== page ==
Iran Air’s former bureau in central London, opposite the Ritz Hotel, used to draw the attention of passers-by because its window display featured a large aircraft model unlike any other in the capital.

Shown in full Iran Air livery, the BAC-Aérospatiale Concorde was both striking and anachronistic – a symbol of pre-revolutionary Iranian opulence still being used to promote the Islamic republic’s flag-carrier, over 30 years since it was blocked from purchasing Western jets.

Iran Air A300 c ImageBROKER Rex Shutterstock 640

One of the newer ones


Iran Air might have struggled to justify a Concorde acquisition on economic grounds. And now that the carrier is emerging from its time-capsule bubble, it is facing similar considerations over another flagship.

Somewhere in Tehran there might be a carefully-crafted strategic plan balancing the intake of capacity against realistic demand. But if there is, Iran Air is keeping it to itself.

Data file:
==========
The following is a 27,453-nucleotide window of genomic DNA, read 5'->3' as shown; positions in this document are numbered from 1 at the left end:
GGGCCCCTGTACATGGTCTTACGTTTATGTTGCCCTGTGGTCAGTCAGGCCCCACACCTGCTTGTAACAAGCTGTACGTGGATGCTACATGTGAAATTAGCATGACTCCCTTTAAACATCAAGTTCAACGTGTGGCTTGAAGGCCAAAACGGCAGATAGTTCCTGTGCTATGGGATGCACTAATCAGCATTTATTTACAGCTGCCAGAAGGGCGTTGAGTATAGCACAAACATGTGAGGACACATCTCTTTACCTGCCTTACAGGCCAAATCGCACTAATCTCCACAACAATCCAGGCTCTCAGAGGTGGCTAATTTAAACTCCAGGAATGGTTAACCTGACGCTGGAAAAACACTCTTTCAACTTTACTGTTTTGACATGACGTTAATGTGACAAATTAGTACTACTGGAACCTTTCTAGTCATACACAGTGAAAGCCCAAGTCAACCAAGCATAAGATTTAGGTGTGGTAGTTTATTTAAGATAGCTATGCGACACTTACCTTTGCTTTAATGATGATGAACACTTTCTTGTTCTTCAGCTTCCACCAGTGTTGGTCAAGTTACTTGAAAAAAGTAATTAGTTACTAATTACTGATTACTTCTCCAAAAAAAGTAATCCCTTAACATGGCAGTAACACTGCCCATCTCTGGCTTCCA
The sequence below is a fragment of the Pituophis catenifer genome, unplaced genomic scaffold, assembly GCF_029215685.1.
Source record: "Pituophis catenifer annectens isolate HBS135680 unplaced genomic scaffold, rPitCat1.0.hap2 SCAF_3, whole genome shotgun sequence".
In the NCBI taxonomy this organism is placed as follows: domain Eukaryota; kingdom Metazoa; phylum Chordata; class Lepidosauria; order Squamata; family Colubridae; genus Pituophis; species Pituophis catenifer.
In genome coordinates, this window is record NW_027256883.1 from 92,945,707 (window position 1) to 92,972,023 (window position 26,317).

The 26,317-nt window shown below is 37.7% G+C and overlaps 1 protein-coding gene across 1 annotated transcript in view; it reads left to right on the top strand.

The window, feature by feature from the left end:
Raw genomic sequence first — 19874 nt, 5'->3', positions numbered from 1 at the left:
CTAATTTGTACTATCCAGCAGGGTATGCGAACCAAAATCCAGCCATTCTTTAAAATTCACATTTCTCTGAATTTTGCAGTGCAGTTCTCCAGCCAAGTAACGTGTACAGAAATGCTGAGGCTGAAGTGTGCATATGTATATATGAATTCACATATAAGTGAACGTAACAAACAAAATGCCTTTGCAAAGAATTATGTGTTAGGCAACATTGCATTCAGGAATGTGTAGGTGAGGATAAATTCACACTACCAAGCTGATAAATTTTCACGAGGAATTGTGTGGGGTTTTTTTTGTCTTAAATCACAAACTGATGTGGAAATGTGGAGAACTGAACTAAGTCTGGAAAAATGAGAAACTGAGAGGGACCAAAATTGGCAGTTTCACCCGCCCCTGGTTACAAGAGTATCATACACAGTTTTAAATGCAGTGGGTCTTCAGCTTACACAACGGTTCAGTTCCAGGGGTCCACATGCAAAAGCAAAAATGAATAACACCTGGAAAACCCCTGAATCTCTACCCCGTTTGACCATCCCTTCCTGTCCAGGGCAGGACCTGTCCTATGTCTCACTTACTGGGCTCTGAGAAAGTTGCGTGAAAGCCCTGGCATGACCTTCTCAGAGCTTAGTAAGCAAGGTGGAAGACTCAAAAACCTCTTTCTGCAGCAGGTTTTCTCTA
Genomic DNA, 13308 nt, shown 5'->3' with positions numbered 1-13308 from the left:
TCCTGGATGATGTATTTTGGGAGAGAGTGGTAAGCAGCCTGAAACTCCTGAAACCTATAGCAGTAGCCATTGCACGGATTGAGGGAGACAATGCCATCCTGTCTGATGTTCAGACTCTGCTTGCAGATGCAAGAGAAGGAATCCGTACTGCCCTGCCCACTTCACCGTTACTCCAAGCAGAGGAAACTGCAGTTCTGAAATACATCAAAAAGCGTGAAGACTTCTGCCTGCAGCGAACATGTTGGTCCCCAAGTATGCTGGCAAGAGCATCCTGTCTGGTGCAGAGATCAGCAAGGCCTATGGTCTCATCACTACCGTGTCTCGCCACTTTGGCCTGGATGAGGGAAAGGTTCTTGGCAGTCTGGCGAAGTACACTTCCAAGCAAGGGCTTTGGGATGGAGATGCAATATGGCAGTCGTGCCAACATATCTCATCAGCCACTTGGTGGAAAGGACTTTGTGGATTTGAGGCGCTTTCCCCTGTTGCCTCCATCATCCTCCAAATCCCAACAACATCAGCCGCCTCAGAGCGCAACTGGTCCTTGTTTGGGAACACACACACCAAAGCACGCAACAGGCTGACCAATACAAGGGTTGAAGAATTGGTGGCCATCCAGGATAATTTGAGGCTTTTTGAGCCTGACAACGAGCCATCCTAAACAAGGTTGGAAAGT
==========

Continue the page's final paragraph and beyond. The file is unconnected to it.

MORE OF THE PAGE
Intentions are unclear, and statements from ­officials suggest there is still plenty of vagueness over delivery schedules, or even whether it will convert the entire headline deal with Airbus into meaningful orders.

Modernising Iran’s air transport system will take more than extravagant purchasing. The country surrendered its prominent position to the Gulf carriers – and catching up requires rational level-headedness, not a shopping-while-hungry mentality. Iran Air won’t want more ­aircraft models showing what might have been.

Source: Flight International